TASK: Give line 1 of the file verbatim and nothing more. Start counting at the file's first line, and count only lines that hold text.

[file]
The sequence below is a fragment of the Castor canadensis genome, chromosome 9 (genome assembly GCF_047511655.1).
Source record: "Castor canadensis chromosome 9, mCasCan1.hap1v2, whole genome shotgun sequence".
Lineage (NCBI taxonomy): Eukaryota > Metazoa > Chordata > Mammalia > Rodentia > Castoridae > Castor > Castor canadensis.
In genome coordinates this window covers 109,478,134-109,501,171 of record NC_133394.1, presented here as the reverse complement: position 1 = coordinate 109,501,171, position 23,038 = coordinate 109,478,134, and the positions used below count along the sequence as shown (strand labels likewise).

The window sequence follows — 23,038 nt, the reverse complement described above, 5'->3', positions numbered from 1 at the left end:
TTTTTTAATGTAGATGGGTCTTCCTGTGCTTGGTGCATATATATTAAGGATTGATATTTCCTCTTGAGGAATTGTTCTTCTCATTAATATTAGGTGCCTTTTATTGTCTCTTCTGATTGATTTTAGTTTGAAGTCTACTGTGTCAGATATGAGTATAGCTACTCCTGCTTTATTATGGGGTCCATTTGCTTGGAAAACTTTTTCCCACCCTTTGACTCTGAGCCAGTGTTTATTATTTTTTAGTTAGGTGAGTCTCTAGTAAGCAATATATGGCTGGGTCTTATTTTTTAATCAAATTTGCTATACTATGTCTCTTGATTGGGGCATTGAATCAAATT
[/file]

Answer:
The sequence below is a fragment of the Castor canadensis genome, chromosome 9 (genome assembly GCF_047511655.1).